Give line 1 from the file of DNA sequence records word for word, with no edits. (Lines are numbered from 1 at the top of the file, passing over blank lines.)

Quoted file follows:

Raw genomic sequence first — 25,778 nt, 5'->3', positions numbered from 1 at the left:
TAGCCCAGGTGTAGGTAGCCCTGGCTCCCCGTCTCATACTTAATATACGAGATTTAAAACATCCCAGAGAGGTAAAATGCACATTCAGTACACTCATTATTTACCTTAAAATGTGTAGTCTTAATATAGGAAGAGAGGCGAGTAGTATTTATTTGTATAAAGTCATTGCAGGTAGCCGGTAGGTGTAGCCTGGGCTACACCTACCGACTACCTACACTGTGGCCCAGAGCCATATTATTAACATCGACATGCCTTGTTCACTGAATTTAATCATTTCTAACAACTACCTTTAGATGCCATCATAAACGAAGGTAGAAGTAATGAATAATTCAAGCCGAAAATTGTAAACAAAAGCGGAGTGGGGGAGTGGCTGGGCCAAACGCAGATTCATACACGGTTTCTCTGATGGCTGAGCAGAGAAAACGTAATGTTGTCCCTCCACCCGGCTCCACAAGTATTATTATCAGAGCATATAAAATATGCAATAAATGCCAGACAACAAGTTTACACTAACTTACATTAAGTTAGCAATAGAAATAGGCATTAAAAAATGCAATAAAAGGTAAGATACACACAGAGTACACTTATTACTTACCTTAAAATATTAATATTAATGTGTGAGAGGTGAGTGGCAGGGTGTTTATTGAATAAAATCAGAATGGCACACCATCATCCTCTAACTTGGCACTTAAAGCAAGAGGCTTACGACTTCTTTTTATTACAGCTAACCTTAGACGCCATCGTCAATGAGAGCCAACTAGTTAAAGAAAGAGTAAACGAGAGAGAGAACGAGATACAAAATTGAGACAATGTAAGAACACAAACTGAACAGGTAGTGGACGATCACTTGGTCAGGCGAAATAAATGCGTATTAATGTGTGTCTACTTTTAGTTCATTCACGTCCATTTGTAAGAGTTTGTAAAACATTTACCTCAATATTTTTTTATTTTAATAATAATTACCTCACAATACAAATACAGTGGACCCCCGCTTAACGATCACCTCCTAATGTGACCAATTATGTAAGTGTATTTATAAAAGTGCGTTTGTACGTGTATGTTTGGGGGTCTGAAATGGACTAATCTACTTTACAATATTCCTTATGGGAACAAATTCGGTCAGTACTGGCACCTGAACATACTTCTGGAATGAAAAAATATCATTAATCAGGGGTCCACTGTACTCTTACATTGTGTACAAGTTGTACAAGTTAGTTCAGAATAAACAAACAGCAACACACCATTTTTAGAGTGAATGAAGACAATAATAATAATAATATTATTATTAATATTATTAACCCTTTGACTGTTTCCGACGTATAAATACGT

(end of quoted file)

Raw genomic sequence first — 25,778 nt, 5'->3', positions numbered from 1 at the left: